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New CIL regulations will not deliver new homes, says law firm Winckworth Sherwood

Tue 22 Apr 2014

The Government’s changes to the Community Infrastructure Levy (CIL) and Section 106 regime announced in February will not deliver new homes, a survey of developers has found.

Property Development law firm Winckworth Sherwood surveyed 140 house builders, social housing providers and other housing professionals who attended a seminar held by the firm earlier this month where the changes were outlined and their impact explained.

Delegates were asked whether the CIL charging schedules are generally fair and whether the changes to the regulations will substantially increase the number of new homes built in England. 

Sixty three per cent agreed that the charges set by local authorities are fair, but 75 per cent said that despite changes made by the Government the CIL regime will not result in more new homes.

Karen Cooksley, partner and head of planning law at Winckworth Sherwood, said: “That over 140 developers, house builders, social housing providers and other housing professionals in London and the South East attended this technical seminar is telling – it shows that the CIL regime is still regarded as complex and is not widely understood.

“The Government should find it disheartening that home builders do not believe the new CIL regulations will result in more new homes.  Local authorities can take some cheer however in that their charging schedules – where they exist – are seen as broadly fair, although this will increasingly be the subject of detailed scrutiny with councils needing to provide proper evidence to underpin their charges.”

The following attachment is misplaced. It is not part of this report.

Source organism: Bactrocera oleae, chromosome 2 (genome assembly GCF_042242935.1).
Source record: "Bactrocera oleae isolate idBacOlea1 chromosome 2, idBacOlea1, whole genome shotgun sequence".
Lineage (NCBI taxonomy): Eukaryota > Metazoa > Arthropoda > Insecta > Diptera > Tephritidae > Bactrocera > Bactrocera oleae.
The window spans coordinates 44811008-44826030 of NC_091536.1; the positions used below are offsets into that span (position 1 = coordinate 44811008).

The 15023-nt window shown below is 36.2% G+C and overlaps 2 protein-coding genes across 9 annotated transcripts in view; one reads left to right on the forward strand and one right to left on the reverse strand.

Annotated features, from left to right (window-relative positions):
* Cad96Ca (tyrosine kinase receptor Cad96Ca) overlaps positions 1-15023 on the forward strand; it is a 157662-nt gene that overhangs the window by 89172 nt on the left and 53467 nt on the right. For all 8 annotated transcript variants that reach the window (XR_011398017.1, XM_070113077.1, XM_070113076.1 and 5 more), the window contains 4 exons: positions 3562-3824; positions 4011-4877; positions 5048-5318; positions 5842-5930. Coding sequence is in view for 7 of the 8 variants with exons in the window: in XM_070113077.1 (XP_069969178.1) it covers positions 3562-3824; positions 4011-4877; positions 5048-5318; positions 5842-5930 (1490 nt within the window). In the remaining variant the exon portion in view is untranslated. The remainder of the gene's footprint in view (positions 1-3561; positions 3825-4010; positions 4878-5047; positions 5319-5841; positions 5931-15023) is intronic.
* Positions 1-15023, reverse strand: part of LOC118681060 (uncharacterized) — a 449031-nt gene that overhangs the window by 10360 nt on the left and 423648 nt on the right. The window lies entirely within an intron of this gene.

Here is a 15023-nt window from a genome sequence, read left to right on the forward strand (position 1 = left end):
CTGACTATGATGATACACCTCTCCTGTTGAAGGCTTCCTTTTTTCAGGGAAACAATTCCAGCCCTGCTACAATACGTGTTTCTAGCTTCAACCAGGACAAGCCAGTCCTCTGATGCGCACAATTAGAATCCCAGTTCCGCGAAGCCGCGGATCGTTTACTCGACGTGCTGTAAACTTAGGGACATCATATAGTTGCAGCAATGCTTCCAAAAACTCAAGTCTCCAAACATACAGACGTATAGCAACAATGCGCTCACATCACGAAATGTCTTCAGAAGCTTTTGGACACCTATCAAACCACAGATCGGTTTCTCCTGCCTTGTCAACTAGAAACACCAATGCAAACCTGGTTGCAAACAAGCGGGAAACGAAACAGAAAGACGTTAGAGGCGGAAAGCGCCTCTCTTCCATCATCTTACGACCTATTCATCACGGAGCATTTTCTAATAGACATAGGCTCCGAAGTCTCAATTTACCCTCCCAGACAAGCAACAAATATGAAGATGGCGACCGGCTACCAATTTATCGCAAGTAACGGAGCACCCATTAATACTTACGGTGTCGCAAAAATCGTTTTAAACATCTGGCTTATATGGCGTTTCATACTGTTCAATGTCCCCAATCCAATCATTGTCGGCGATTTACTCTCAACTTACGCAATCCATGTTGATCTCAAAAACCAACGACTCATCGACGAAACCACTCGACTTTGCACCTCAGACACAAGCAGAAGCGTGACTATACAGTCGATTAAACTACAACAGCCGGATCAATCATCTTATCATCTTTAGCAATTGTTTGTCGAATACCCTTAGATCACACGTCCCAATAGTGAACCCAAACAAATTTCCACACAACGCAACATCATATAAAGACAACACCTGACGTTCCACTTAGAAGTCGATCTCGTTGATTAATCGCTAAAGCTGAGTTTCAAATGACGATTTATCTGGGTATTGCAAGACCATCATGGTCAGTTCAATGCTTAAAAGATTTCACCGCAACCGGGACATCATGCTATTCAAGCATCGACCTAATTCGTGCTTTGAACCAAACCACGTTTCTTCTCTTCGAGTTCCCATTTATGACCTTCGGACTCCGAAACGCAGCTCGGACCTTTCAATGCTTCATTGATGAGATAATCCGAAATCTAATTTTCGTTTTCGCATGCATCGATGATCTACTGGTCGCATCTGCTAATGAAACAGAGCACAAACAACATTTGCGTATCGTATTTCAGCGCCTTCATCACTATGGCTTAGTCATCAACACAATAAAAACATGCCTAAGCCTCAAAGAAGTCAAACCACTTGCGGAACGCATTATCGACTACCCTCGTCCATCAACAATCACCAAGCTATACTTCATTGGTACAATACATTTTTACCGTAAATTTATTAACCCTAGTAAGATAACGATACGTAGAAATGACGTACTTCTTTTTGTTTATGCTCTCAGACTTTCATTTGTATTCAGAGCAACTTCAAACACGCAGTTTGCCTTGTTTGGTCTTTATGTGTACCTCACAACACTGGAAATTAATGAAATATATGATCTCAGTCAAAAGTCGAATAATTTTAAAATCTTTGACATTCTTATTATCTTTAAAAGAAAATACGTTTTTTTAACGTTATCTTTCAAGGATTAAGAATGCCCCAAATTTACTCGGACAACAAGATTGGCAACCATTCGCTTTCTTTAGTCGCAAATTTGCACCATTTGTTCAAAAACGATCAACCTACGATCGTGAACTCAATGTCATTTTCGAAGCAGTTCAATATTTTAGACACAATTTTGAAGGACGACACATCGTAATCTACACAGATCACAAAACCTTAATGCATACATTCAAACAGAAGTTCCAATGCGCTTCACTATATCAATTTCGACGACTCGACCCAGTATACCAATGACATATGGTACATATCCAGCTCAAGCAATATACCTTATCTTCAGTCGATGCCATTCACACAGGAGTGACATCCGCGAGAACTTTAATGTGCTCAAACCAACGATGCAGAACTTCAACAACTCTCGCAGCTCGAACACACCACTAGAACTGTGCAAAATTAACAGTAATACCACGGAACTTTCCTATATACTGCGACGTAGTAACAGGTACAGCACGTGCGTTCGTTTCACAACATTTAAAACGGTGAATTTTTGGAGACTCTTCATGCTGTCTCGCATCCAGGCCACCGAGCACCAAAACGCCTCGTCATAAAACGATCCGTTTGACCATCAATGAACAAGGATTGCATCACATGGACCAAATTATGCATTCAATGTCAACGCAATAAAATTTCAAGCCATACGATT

Winckworth Sherwood then asked delegates whether local authorities should account for how CIL contributions are spent and if not used as prescribed whether they should be refunded.

Karen adds: “Almost all delegates – 88 per cent – agree that local authorities should clearly account for CIL expenditure.  There is a perception that CIL contributions are being swallowed by more general local authority expenditure, and not on rapid provision of those schemes specified.

“Many of those surveyed want local authorities to return CIL payments if not used as specified within a specified period.  Given the scale of the payments concerned that is seen as fair.  Councils should ‘use it or lose it’ in relation to money handed over to pay for infrastructure to support development.  The old S106 regime provides greater certainty, transparency and fairness.”

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